[FPSPACE] Soyuz DM role during ballistic entry profile [was: How tightly are the Soyuz modules bolted together?]

Charles, John B. (JSC-SA2) john.b.charles at nasa.gov
Fri Apr 25 13:05:01 EDT 2008

Antonin, thanks!  This is very interesting.  I have assumed that the initial report of an "overshoot" was a mistake (did the recovery forces really believe it and depart to the east?), and that, assuming an otherwise nominal de-orbit maneuver, every planned Soyuz re-entry is in fact an overshoot: the lift vector is "up" (more or less) to make the entry trajectory as shallow as possible and keep the g-loading as light as possible.  A ballistic entry occurs when the lift vector is cancelled out by continuous rolling of the DM.  And as Antonin notes, it is a bad day when the lift vector is "down".  Does anyone know what the g-pulse looks like in that case, and also the thermal load?

Also, what is the DM roll rate in the ballistic case?  I was describing it to some colleagues who were concerned by the possibility of an excessively fast roll rate, and I realized I didn't know what the actual rate was.

John Charles
Houston, Texas

>-----Original Message-----
>From: fpspace-bounces at friends-partners.org 
>[mailto:fpspace-bounces at friends-partners.org] On Behalf Of 
>Mgr.Antonín Vítek, CSc.
>Sent: Friday, April 25, 2008 11:52 AM
>To: fpspace at friends-partners.org
>Cc: Geert Sassen
>Subject: Re: [FPSPACE] How tightly are the Soyuz modules 
>bolted together?
>> Thanks, Geert...
>> My understanding of the 'role of the roll' on the Soyuz DM 
>is that it 
>> nulls out the lift and helps focus the likely descent path into a 
>> predictable area. The roll is not necessary for stabilization, which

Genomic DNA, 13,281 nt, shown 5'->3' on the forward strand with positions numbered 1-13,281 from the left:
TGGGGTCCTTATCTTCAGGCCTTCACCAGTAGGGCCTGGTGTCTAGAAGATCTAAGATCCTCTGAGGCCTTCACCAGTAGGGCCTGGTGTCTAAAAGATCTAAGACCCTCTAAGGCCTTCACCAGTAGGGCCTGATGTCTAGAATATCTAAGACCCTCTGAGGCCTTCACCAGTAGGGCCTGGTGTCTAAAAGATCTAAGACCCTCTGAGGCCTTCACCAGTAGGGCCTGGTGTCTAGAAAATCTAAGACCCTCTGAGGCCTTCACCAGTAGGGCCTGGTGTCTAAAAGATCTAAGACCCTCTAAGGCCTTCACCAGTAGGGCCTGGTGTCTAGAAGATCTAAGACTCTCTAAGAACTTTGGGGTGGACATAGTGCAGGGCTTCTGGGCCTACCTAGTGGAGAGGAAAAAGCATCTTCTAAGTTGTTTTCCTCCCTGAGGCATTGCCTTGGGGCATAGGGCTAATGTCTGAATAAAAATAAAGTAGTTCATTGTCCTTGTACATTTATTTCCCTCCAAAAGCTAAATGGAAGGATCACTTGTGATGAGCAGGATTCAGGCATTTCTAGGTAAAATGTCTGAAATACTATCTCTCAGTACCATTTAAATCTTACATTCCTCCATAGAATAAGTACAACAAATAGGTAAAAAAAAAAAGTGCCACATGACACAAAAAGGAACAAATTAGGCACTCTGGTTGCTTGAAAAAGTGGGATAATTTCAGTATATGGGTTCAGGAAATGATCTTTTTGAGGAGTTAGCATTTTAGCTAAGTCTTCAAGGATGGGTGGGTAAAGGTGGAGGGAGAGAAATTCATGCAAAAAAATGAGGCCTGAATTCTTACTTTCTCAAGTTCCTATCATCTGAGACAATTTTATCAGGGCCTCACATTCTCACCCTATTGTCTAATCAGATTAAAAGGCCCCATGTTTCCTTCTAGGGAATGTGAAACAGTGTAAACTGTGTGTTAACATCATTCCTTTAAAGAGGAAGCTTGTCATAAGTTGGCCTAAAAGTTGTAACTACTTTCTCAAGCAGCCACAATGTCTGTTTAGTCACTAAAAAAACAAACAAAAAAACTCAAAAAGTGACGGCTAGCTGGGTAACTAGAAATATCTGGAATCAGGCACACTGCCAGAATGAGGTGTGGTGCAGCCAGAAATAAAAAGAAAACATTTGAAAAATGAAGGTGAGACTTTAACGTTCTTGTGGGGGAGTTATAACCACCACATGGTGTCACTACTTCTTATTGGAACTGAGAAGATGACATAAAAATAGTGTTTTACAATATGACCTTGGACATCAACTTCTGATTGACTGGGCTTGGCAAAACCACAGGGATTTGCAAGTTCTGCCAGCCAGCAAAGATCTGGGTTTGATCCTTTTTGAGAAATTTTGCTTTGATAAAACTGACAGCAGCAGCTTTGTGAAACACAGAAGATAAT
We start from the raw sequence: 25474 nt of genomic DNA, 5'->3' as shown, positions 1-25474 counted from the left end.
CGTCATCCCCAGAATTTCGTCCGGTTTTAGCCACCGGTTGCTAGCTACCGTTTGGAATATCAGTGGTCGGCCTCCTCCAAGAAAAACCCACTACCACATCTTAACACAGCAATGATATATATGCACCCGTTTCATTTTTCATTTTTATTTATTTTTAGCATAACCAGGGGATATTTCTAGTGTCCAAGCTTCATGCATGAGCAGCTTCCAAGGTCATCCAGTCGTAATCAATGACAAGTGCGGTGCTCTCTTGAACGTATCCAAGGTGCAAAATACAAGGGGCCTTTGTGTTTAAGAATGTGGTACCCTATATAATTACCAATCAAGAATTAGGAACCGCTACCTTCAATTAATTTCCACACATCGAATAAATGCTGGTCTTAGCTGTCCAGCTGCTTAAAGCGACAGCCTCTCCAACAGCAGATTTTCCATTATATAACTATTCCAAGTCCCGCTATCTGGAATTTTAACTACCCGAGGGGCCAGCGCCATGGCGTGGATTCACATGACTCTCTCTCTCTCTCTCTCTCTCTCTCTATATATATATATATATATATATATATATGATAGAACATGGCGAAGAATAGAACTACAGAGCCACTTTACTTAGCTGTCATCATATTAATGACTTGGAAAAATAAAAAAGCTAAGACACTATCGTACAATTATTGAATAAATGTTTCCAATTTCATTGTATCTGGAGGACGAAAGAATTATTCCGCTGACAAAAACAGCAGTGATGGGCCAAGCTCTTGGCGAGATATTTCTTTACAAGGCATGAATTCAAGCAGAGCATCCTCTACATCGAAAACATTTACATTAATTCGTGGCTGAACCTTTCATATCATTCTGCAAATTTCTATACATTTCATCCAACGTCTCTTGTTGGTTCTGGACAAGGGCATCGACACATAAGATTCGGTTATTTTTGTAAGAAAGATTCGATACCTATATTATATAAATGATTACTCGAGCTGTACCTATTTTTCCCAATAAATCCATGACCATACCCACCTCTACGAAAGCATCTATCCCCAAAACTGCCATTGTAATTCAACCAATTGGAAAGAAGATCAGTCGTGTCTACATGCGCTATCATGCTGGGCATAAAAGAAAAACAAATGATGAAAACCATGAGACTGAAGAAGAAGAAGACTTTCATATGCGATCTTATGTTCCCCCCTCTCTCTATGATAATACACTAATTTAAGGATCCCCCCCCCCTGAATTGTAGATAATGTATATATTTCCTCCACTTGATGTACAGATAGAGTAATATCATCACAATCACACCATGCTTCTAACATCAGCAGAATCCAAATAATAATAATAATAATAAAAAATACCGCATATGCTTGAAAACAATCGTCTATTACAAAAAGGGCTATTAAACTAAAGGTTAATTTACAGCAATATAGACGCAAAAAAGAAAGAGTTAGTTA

>> is achieved through the center-of-mass distribution on the DM and 
>> would occur even without a roll. In that case, however, the lift 
>> vector could be in almost any direction, and linger there if 
>the cabin 
>> did not attain a significant roll rate. This could throw it over a 
>> much wider area, making the ground search much more difficult. Does 
>> this interpretation coincide or contradict the impressions others 
>> have?
>I agree, but this comment:
>Yes, the angle between symmetry axis of DM and the velocity 
>vector (angle of attack) is mantained automaticaly as the 
>rotation moment generated by aerodynamic force and inertia 
>force is naturally zeroed, leading  to the nonzero angle of 
>attack. Nonzero angle of attack generates some "lifting force" 
>(rather say "transverse force" - TF). Vector TF (its 
>direction) is mantained by roll control. During the normal 
>descent, the TF is at least in early stages of re-entry 
>oriented "upwards" and this leads to slower descent rate --> 
>smaller deceleration. Also heating rate is somewhat smaller 
>(but total heat amount might be higher).
>If ballistic descent is chosen, TF vector makes 360 deg turns, 
>effectively zeroing the TF.
>But, if orientation is lost (meaning roll command), in the 
>worst case TF vector may be oriented "downwards" --> steeper 
>descent --> very high deceleration (too high Gs) and extreme 
>heat flux --> all is dangerous.
>BTW, stable orientations due to CG offset are two: one with 
>lower heat shield in the correct orientation and the second in 
>the opposite sense.

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